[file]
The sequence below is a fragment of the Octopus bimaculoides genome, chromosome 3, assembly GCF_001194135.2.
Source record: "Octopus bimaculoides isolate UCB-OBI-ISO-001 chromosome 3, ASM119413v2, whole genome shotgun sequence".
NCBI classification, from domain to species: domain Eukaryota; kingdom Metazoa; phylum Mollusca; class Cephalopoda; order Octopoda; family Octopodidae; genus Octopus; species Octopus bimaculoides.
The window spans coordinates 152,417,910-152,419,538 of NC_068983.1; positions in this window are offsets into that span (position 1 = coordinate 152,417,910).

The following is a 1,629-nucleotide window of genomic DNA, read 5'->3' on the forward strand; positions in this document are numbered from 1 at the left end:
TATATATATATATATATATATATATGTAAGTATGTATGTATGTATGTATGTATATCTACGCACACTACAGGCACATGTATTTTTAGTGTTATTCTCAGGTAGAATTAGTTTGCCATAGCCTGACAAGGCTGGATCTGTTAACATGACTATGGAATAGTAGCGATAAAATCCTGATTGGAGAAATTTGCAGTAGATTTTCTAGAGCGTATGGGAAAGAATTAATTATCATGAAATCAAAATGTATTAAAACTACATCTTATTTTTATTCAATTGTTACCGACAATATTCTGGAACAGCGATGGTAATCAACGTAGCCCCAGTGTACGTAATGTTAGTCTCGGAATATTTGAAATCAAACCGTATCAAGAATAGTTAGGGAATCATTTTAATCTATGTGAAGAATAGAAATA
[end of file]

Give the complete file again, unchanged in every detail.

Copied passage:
The sequence below is a fragment of the Octopus bimaculoides genome, chromosome 3, assembly GCF_001194135.2.
Source record: "Octopus bimaculoides isolate UCB-OBI-ISO-001 chromosome 3, ASM119413v2, whole genome shotgun sequence".
NCBI classification, from domain to species: domain Eukaryota; kingdom Metazoa; phylum Mollusca; class Cephalopoda; order Octopoda; family Octopodidae; genus Octopus; species Octopus bimaculoides.
The window spans coordinates 152,417,910-152,419,538 of NC_068983.1; positions in this window are offsets into that span (position 1 = coordinate 152,417,910).

The following is a 1,629-nucleotide window of genomic DNA, read 5'->3' on the forward strand; positions in this document are numbered from 1 at the left end:
TATATATATATATATATATATATATGTAAGTATGTATGTATGTATGTATGTATATCTACGCACACTACAGGCACATGTATTTTTAGTGTTATTCTCAGGTAGAATTAGTTTGCCATAGCCTGACAAGGCTGGATCTGTTAACATGACTATGGAATAGTAGCGATAAAATCCTGATTGGAGAAATTTGCAGTAGATTTTCTAGAGCGTATGGGAAAGAATTAATTATCATGAAATCAAAATGTATTAAAACTACATCTTATTTTTATTCAATTGTTACCGACAATATTCTGGAACAGCGATGGTAATCAACGTAGCCCCAGTGTACGTAATGTTAGTCTCGGAATATTTGAAATCAAACCGTATCAAGAATAGTTAGGGAATCATTTTAATCTATGTGAAGAATAGAAATA